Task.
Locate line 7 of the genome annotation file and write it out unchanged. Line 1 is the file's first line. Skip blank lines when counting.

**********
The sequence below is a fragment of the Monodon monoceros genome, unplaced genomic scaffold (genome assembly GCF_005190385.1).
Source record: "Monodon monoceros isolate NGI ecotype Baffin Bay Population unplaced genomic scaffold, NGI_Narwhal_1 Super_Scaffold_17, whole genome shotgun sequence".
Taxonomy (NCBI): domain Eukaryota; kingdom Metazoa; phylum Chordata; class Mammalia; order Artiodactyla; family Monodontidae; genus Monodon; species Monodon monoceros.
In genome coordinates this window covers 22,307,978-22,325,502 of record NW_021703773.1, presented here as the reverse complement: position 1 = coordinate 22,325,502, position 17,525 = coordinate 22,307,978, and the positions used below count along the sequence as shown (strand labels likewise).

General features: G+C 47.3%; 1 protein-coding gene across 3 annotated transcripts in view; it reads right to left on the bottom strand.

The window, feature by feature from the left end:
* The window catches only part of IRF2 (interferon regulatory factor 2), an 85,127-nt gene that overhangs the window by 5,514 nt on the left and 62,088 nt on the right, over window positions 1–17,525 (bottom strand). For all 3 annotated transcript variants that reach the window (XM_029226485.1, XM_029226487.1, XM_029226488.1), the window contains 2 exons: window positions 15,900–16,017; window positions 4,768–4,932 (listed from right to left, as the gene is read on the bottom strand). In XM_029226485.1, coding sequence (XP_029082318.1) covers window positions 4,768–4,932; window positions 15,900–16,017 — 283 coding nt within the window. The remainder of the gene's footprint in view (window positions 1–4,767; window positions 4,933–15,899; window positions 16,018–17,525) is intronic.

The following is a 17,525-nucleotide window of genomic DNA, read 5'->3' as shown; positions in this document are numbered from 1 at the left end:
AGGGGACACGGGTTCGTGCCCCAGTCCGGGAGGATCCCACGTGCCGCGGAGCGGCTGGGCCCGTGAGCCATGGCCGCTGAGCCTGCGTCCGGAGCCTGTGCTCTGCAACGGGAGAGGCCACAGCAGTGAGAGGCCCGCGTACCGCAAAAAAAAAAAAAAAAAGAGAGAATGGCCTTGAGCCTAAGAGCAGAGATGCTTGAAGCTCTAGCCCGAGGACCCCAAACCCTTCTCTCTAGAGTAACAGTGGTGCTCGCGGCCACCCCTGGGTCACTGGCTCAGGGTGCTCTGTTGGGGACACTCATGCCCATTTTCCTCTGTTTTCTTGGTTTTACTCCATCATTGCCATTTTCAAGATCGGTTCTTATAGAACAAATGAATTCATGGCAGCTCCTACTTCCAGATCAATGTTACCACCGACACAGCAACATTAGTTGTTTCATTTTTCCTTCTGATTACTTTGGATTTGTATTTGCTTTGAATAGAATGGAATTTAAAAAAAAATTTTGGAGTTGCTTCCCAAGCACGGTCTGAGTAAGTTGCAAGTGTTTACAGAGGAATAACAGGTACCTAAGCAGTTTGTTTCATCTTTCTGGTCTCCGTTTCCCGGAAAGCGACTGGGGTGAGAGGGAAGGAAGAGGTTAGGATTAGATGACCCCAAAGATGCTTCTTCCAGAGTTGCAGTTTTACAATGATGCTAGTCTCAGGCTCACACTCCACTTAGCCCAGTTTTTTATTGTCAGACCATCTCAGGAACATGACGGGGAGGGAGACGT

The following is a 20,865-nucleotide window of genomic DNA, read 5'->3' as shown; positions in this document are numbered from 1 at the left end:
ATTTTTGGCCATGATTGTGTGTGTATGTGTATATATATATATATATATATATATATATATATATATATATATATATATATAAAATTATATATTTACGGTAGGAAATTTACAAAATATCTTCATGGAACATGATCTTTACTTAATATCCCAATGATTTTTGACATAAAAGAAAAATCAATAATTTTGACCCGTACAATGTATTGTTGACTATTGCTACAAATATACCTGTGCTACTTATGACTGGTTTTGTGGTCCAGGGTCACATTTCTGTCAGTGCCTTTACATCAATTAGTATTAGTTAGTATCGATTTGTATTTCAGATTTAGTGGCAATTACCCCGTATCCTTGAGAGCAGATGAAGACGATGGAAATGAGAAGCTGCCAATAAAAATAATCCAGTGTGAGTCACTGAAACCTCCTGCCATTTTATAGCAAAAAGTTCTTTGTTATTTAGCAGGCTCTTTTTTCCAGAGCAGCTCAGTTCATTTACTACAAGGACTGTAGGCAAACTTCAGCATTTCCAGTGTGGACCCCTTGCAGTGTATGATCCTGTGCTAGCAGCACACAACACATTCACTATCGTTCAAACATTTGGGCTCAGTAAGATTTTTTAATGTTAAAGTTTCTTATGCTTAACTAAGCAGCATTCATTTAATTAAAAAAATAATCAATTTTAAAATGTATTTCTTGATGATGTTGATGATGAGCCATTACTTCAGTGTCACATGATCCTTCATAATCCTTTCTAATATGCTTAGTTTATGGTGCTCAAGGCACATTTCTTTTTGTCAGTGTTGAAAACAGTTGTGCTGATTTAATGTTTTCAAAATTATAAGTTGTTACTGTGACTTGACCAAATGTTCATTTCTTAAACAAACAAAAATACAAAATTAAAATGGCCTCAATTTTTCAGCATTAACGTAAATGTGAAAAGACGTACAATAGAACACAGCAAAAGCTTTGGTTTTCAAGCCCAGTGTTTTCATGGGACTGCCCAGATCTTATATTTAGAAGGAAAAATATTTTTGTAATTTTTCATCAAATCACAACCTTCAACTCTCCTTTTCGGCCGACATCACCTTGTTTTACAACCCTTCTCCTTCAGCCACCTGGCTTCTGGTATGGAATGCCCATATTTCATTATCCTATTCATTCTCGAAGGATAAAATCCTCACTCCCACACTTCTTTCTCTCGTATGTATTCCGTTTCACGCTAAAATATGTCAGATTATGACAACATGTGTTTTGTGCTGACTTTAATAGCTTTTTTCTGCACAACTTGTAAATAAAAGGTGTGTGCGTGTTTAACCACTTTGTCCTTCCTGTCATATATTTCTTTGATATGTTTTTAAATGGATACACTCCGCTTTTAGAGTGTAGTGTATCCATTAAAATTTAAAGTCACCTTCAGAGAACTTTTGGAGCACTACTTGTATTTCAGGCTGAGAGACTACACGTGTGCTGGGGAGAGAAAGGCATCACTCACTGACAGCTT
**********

* The window catches only part of IRF2 (interferon regulatory factor 2), an 85,127-nt gene that overhangs the window by 5,514 nt on the left and 62,088 nt on the right, over window positions 1–17,525 (bottom strand). For all 3 annotated transcript variants that reach the window (XM_029226485.1, XM_029226487.1, XM_029226488.1), the window contains 2 exons: window positions 15,900–16,017; window positions 4,768–4,932 (listed from right to left, as the gene is read on the bottom strand). In XM_029226485.1, coding sequence (XP_029082318.1) covers window positions 4,768–4,932; window positions 15,900–16,017 — 283 coding nt within the window. The remainder of the gene's footprint in view (window positions 1–4,767; window positions 4,933–15,899; window positions 16,018–17,525) is intronic.